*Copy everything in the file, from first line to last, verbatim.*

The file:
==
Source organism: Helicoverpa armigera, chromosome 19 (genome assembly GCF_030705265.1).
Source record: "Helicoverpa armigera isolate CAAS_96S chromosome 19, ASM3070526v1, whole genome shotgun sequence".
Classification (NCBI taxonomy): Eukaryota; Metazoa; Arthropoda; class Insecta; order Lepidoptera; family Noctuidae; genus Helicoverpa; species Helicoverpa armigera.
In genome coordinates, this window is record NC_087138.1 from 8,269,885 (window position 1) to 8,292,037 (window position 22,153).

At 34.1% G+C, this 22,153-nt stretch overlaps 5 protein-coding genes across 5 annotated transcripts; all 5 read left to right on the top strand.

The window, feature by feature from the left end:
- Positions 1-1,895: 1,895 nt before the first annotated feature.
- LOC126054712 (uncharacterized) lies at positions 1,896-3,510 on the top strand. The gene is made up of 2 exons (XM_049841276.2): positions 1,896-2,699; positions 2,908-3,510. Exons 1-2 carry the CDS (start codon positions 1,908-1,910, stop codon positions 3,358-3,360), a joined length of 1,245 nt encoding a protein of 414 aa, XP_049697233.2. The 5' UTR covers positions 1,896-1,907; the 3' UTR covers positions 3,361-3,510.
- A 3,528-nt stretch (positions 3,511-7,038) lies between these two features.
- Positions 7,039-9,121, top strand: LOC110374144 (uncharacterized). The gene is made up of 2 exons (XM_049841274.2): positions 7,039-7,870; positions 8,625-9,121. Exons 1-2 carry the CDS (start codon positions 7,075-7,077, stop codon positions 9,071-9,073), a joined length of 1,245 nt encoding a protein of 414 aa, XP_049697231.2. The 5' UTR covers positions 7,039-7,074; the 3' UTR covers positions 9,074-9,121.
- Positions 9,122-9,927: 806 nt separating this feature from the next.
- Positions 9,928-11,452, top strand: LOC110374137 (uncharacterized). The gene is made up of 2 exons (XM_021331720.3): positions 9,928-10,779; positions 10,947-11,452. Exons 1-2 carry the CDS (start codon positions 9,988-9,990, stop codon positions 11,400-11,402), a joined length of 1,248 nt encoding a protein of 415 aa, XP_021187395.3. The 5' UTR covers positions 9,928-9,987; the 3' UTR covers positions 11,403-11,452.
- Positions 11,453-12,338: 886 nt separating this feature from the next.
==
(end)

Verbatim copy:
Source organism: Helicoverpa armigera, chromosome 19 (genome assembly GCF_030705265.1).
Source record: "Helicoverpa armigera isolate CAAS_96S chromosome 19, ASM3070526v1, whole genome shotgun sequence".
Classification (NCBI taxonomy): Eukaryota; Metazoa; Arthropoda; class Insecta; order Lepidoptera; family Noctuidae; genus Helicoverpa; species Helicoverpa armigera.
In genome coordinates, this window is record NC_087138.1 from 8,269,885 (window position 1) to 8,292,037 (window position 22,153).

At 34.1% G+C, this 22,153-nt stretch overlaps 5 protein-coding genes across 5 annotated transcripts; all 5 read left to right on the top strand.

The window, feature by feature from the left end:
- Positions 1-1,895: 1,895 nt before the first annotated feature.
- LOC126054712 (uncharacterized) lies at positions 1,896-3,510 on the top strand. The gene is made up of 2 exons (XM_049841276.2): positions 1,896-2,699; positions 2,908-3,510. Exons 1-2 carry the CDS (start codon positions 1,908-1,910, stop codon positions 3,358-3,360), a joined length of 1,245 nt encoding a protein of 414 aa, XP_049697233.2. The 5' UTR covers positions 1,896-1,907; the 3' UTR covers positions 3,361-3,510.
- A 3,528-nt stretch (positions 3,511-7,038) lies between these two features.
- Positions 7,039-9,121, top strand: LOC110374144 (uncharacterized). The gene is made up of 2 exons (XM_049841274.2): positions 7,039-7,870; positions 8,625-9,121. Exons 1-2 carry the CDS (start codon positions 7,075-7,077, stop codon positions 9,071-9,073), a joined length of 1,245 nt encoding a protein of 414 aa, XP_049697231.2. The 5' UTR covers positions 7,039-7,074; the 3' UTR covers positions 9,074-9,121.
- Positions 9,122-9,927: 806 nt separating this feature from the next.
- Positions 9,928-11,452, top strand: LOC110374137 (uncharacterized). The gene is made up of 2 exons (XM_021331720.3): positions 9,928-10,779; positions 10,947-11,452. Exons 1-2 carry the CDS (start codon positions 9,988-9,990, stop codon positions 11,400-11,402), a joined length of 1,248 nt encoding a protein of 415 aa, XP_021187395.3. The 5' UTR covers positions 9,928-9,987; the 3' UTR covers positions 11,403-11,452.
- Positions 11,453-12,338: 886 nt separating this feature from the next.